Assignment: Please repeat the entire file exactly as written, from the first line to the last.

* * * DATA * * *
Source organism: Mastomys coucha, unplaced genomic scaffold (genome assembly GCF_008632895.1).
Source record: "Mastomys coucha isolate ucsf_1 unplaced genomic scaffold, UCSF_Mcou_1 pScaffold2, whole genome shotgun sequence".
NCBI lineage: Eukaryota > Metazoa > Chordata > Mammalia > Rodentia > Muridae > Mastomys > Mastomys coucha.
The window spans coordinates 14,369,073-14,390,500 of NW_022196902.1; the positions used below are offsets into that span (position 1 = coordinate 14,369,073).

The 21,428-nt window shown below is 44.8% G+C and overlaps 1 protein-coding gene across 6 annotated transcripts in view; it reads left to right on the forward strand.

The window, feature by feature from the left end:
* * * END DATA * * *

Source organism: Mastomys coucha, unplaced genomic scaffold (genome assembly GCF_008632895.1).
Source record: "Mastomys coucha isolate ucsf_1 unplaced genomic scaffold, UCSF_Mcou_1 pScaffold2, whole genome shotgun sequence".
NCBI lineage: Eukaryota > Metazoa > Chordata > Mammalia > Rodentia > Muridae > Mastomys > Mastomys coucha.
The window spans coordinates 14,369,073-14,390,500 of NW_022196902.1; the positions used below are offsets into that span (position 1 = coordinate 14,369,073).

The 21,428-nt window shown below is 44.8% G+C and overlaps 1 protein-coding gene across 6 annotated transcripts in view; it reads left to right on the forward strand.

The window, feature by feature from the left end: